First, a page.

A website titled 'Mamma Mia! The party' emerged last week, with Swedish music composer Ulvaeus writing he had created a “new entertainment experiment that I will tell everyone about on Wednesday”.
Another message sent to Abba fans across the globe, signed by Ulvaeus, said: “I've been working on this experiment for quite a while now and it's actually starting to feel ready.”
The project's PR agents refused to tell The Local more when prompted. But the secrecy has not stopped fans from speculating. After all, a potential Abba reunion – which several of its former members have hinted at in the past – has been high on the list of fans' hopes ever since the group split up in the 1980s.
Got a letter from Björn Ulvaeus, I never thought that would happen when I was 10 years old Mamma Mia The Party: http://t.co/vskAdtkkYe
— kirsty elliott (@kirstita) April 11, 2015
Oh, the suspense! #björnulvaeus http://t.co/a8lbep7LtI #mammamiatheparty #mammamia #abba
— Karen Freedman (@Karen_Freedman) April 10, 2015
“I doubt it will be a reunion – and most serious fans would agree that will not happen. There has been a suggestion of a Mamma Mia themed dinner party for 100 people and then a performance. Sounds like fun, but only for the 100. I think we all hope it will be something all fans can enjoy – not just a select few,” Australian Abba fan Roxanne Dickson told The Local on Tuesday.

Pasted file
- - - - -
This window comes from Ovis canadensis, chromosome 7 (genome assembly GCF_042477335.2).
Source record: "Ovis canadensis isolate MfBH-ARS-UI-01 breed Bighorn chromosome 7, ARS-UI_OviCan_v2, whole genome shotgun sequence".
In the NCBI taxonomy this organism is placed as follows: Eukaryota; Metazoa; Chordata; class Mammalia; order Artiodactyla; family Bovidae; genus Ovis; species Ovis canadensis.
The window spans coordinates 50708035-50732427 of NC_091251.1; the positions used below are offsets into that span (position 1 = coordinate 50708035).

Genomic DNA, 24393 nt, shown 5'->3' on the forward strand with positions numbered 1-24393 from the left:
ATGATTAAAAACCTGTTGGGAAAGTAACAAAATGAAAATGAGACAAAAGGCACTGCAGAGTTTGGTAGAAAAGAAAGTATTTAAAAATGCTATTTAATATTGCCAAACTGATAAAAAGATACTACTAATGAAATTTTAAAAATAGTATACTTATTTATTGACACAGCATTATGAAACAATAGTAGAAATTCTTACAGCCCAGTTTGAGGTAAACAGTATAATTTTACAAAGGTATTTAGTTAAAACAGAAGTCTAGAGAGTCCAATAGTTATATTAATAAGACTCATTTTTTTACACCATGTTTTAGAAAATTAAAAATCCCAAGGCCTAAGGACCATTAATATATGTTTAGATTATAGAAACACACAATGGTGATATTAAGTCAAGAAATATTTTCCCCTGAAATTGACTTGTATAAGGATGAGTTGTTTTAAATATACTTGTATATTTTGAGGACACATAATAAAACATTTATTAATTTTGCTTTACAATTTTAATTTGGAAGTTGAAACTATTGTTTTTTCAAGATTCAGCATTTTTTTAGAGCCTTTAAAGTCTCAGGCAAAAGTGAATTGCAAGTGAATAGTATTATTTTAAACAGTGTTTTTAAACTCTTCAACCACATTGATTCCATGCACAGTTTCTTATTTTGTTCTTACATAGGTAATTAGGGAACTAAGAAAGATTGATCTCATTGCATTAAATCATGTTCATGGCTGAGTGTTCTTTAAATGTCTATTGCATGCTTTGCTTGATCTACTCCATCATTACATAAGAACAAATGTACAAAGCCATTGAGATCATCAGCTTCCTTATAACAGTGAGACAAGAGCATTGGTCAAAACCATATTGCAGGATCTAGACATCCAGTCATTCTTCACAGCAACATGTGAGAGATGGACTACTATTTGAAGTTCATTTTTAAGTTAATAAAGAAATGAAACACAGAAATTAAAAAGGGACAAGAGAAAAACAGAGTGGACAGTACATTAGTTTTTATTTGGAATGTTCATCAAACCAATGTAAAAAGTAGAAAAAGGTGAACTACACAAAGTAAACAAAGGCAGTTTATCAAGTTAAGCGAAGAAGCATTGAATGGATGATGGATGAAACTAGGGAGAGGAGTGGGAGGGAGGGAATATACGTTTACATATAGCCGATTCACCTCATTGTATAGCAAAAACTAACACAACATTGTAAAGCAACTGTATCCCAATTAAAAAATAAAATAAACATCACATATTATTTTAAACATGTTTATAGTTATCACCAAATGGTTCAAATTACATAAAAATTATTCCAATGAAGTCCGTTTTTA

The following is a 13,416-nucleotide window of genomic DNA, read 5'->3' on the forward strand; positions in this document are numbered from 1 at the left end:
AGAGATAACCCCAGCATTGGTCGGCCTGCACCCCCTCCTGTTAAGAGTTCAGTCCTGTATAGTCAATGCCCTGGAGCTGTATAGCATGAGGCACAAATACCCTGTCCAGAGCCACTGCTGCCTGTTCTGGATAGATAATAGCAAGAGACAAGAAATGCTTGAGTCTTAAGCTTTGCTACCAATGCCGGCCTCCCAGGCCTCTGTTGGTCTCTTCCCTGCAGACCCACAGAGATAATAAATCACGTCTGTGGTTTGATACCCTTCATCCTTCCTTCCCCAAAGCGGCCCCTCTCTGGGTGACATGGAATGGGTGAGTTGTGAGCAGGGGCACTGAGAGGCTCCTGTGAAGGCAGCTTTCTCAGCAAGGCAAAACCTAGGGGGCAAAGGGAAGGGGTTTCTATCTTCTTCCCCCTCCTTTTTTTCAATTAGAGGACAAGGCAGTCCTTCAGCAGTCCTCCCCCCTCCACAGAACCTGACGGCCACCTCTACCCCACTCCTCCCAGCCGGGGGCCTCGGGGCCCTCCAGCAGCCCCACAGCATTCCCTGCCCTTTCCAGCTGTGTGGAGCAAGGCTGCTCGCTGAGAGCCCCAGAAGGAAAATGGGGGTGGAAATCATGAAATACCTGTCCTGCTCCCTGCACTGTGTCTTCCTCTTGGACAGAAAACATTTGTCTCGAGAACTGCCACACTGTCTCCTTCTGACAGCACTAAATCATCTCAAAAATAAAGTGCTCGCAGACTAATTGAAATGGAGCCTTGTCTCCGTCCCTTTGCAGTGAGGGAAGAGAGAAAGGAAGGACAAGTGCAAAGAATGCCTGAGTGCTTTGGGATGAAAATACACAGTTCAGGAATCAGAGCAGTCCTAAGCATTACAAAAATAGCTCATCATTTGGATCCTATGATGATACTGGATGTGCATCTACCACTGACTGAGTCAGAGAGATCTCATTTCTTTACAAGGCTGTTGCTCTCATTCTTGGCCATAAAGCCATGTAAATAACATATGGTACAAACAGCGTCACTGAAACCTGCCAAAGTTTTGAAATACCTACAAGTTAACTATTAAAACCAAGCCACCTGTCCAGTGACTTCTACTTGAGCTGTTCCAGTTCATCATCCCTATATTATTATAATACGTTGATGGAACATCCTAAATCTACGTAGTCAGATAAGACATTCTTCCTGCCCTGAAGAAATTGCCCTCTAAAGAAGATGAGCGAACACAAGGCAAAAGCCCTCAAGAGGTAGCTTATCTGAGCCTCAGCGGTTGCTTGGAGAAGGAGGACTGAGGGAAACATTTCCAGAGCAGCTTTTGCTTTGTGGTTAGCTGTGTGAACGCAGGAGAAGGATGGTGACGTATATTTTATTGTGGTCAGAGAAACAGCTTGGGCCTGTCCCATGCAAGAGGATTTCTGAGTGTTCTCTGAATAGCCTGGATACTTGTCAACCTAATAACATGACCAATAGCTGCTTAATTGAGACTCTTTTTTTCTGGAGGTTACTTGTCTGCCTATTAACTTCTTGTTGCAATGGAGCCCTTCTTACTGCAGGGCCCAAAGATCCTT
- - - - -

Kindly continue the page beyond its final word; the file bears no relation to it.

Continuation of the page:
“Someone did suggest it could be a global Skype dinner party – can't imagine that would be it though!” she added.
Like many Abba fans, she remains emotional when talking about the group.
“I have been an Abba fan since 1975. They got under our skin, in our hearts and never left – impossible to say why. They were simply perfection and affected people of all ages. They were different, and had mass appeal. No other group ever affected me the way Abba did,” said Dickson.
Abba was formed by Björn Ulvaeus, Benny Andersson, Agnetha Fältskog and Anni-Frid 'Frida' Lyngstad in Stockholm in 1972. After winning the Eurovision Song Contest two years later with mega hit 'Waterloo', the band went on to become one of the most commercially successful acts in the history of pop music.
After the group's break-up, Fältskog and Lyngstad pursued solo careers with mixed success. Andersson and Ulvaeus went on to write music for the stage, including hit musical 'Mamma Mia!', which was turned into a feature film starring Meryl Streep and Sweden's own Stellan Skarsgård in 2008.